The New Generation of Classic Short Stories

Vol. 8, No. 4


by Tim Winton


It was dark when they rolled into White Point, and nobody had anything to say. They all knew why they were hours late but with Nanna in the vehicle everyone was silent. Vic squirmed in his seat and sighed again, despite himself.
          You must have worms, his grandmother said sternly.
          I always bring my own bait, he said.
          Vic, said his mother with a note of warning.
          Sorry, he mumbled.
          But he wasn’t sorry. If the others hadn’t kept them waiting half the afternoon they’d be there by now. They’d be set up on the beach with a fire going. It was the usual Uncle Ernie balls-up. When they’d arrived at his house at noon all the girls were packed in the Land Rover out on the hot street, their faces as red as their hair and their parents inside having a blue. The dinghy was hitched up, the motor was running, the rods and mattresses and iceboxes were thrown in, and they were still in the house with the door locked. When Vic’s old man banged on the window nothing happened. He rattled the door, rang the bell. He got Vic’s cousins out of the vehicle and sat them in the shade. They were the sorriest-looking bunch of girls, freckly as all get-out, with needle teeth and big nostrils. Vic had seen carpet sharks that looked better than them. Uncle Ernie was a little ginger rooster of a bloke and Auntie Cleo let everyone know she was too good for him. She was blond. She had the looks of an old-timey movie star gone to fat. She had cleavage that damn near made an echo when she spoke.
          Everybody sat out in the street until Vic’s baby sister began to scream in the heat and his grandmother yanked the keys from the idling Landy and opened the front door herself. Ernie and Cleo came out pushing and shoving and swearing like sailors and all the wobbegong cousins began to bawl and then the Land Rover wouldn’t start because it had overheated chugging out there in the street for God knows how long and there was more bitching and backbiting while they waited for it to cool and Nanna wouldn’t hear a word against her favoured son.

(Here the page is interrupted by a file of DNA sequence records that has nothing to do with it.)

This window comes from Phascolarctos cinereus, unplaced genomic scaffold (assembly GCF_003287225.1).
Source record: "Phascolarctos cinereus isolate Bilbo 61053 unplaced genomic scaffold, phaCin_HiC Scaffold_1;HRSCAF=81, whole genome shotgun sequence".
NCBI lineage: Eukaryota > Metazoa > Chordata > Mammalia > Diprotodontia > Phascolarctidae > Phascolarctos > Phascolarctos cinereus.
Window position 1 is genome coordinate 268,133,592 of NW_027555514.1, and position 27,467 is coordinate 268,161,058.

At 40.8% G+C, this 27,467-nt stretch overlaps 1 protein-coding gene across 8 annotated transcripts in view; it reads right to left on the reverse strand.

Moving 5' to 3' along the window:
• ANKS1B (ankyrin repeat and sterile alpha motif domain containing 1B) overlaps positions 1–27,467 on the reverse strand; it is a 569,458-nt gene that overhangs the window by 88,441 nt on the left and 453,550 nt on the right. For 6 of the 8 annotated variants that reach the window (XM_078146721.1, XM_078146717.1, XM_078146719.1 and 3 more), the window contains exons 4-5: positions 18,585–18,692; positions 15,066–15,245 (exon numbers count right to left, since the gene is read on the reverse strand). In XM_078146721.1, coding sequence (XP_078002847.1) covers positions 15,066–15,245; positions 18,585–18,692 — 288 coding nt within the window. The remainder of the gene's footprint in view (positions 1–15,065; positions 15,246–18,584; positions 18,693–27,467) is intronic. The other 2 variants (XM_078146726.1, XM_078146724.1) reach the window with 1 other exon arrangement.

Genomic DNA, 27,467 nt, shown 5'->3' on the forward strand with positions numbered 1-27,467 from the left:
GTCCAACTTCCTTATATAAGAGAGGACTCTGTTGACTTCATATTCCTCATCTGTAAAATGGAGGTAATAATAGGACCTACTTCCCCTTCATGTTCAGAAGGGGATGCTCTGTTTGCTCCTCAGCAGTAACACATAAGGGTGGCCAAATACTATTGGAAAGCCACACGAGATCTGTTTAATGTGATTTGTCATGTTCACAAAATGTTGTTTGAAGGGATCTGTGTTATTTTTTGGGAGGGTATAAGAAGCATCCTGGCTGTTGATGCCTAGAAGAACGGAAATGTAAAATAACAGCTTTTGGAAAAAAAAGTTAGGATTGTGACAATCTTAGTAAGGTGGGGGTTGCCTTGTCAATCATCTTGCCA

So there they were in the hot night, two vehicles winding through the tiny town to where the white dunes banked up like a snowfield in the moonlight. Not that Vic had ever seen snow; it’s just how he imagined it going on white forever.
          They climbed into the dunes, motors grinding and whinnying. Vic rode the rolls and jerks and tried not to think about food. When the going was smooth the rumble of the diffs lulled him close to sleep and several times he stirred to see that Uncle Ernie was bogged up ahead and Vic had to get out with his grandmother to dig or set a tow rope.
          It’s the boat he’s pulling, said Nanna. It’s the load and all those kids.
          His mother pressed her lips together and cradled his sister in the light of the moon.
          At every bogging Nanna directed her sons. In the end she rode out on the side step and talked through the open window, giving the kind of instructions only a nondriver could give. They came into saltbush country and down into firm tracks. The red eyes of the boat trailer up ahead finally put Vic to sleep and when he woke they were on an endless white beach hard as a highway and they drove fast and easy until they came to a spit where several campfires burned already.
          Vic put up poles and ropes and tarps with the rest of them and ate cold roast lamb and potatoes in a stupor of fatigue. He fell onto a mattress and wound himself in a sheet and slept with the surf roaring all around him. He woke in the night, certain the sea had overrun them, but it was only the cool breeze and he slept on till dawn.